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What Trump Needs To Learn About Leadership

A self-assessed ‘stable genius’, Trump’s leadership style is controversial. Here’s what professors of leadership would have taught him, if he’d been their student

By  Joy Hunter

Fri Oct 30 2020


Love him or hate him, Trump’s presidency is a fascinating leadership case study. Over the last four years, he's seen huge staff turnover, has turned Twitter into the presidential mouthpiece, and consistently boasted about his business acumen—despite multiple bankruptcies and fraud.

Trump attended Wharton in 1968 and studied economics, a fact that he publicly name-dropped 52 times between June 2015 and 2018, according to the Daily Pennsylvanian. And in his own words, he’s “a genius, and a very stable genius at that”. 

But top leadership professors disagree. Here's what they'd teach Trump if he was their student.

1. There’s a difference between showmanship and leadership

There’s a difference between someone who can emerge as a leader and also act as one. Trump encapsulates that, thinks Urszula Lagowska, assistant professor of management and leadership at NEOMA business school. 

Divisive as he is, Trump is an undeniably skilled entertainer. From his argumentative debating style to his U-turns on foreign policy—threatening Kim Jong Un with ‘fire and fury’ then meeting him ceremoniously to pursue a peaceful resolution—the ex-reality TV star knows how to put on a show and engage his following.

A charismatic streak can be powerful. After all, you can’t be a leader without followers. “Trump has strengths in the way he is able to energize his public,” says Urszula. “He speaks to a certain group of Americans who keep supporting him through his mandate. That’s pretty impressive.”

But the skills that have helped him into power may not help him stay in power. “Leaders, especially in politics, are often constrained by rules and regulations,” Urszula adds. “If you’re not knowledgeable about this, you may not be able to deliver on all of your promises.” 

Trump has also said that he likes to be unpredictable, which for Urszula is alarming. Without a clear common goal or set of values, how is anyone meant to carry out a leader’s vision? 


2. Lose the ego

Trump’s history as an entertainer underlines the idea that he pursued the presidency for the limelight. That attitude doesn’t make for a great leader. 

“I’d teach Trump the idea of humble leadership,” Urszula says. Recognize your limitations, rely on the advice of others, and give credit where credit is due.

“One thing that is prevalent in the discourse of leadership is the idea of a leader as a savior,” adds Pauline Fatien, an associate professor in critical management studies at the Grenoble Ecole De Management. "Especially in a time of crisis, we see leaders as the heroes with the answers.”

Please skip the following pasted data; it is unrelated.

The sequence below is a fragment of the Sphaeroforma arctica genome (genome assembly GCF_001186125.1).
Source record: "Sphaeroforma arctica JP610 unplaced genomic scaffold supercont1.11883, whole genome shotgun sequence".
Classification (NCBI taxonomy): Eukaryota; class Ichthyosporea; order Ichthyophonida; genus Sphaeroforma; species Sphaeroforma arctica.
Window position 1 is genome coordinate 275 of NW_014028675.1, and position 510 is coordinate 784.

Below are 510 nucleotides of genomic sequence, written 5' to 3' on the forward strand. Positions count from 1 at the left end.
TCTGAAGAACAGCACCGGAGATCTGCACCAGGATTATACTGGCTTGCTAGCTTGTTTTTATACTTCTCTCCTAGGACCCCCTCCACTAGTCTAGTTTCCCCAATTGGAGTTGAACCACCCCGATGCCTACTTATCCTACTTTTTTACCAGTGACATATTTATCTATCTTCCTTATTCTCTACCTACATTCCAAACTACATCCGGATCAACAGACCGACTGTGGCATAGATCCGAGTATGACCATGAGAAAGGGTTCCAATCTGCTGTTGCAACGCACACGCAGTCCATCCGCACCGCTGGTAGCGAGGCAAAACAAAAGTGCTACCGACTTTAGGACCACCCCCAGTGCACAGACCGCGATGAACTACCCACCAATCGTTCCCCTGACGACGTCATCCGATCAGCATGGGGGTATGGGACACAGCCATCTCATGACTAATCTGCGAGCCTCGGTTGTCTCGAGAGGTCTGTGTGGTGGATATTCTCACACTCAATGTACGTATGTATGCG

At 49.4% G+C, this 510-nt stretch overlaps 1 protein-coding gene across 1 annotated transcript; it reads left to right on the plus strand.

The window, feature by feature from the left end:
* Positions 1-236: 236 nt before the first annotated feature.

Relying on this idea can be problematic. Urszula says that there were issues with previous administrations ignoring certain groups, and Trump was able to tap into their legitimate concerns effectively.

But, as Pauline points out, "he then uses this framework to construct danger—for example with his rhetoric that foreigners are dangerous.” This rhetoric has increasingly polarized America, especially along the lines of race. 

Pauline explains that, though it may serve your ego to go along with the leader as savior, this ultimately misleads Trump’s followers with the idea that there are simple answers to complex problems. They are reliant on him to provide the solutions. 

“A good leader is one who tries to empower their followers and helps them believe they are part of the solution,” says Pauline. 

READ: Five Types Of Leadership And When To Use Them

3. Be reflexive 

Urzsula believes effective leadership requires three elements: the leader, the follower, and the common goal. Failing to recognize your limitations, going after the limelight, and shifting your goals with unpredictable behavior all put this effectiveness at risk. 

Pauline suggests a framework of the leader-as-philosopher, one who constantly asks themselves whose interests should be considered with every decision, and why. 

In her leadership development classes, Pauling teaches students how to listen. By inviting followers to give suggestions and reflect on how they can be part of the solution, leaders can help develop empathy, and an understanding of the complexity of the problems they face.

“Instead of reducing communication to a one-way relationship where the leader gives the answers, I remind my students that the best communication is built on a two-way, equal relationship,” Pauline explains.


4. The presidency can’t be led like a business 

Trump is a businessman, but does it work to treat the management of the White House as a CEO would treat the management of their company? 

Ursula points out that there is a long history of politics and business crossing over before Trump. 

“It can be successful,” she says, citing the example of businessman-turned-mayor of New York, Michael Bloomberg. “He introduced the idea of data-based governance to the municipality, which helped reduce the crime rate.”

But Pauline of Grenoble stresses the distinction between the two kinds of leadership. “In politics, you’re not talking about employees, you’re talking about citizens,” she says. With an approach of me-first management that looks out for his follower base, Trump has failed to provide representative leadership to the diverse populace of America.

As Stanford professor Jeffrey Pfeffer told CNBC: “If a corporate leader tried to do what Trump does, he would probably get fired.”

It seems if he does go into a second term, Trump still has a lot to learn.

BB Insights examines the latest news and trends from the business world, drawing on the expertise of leading faculty members at the world's best business schools.

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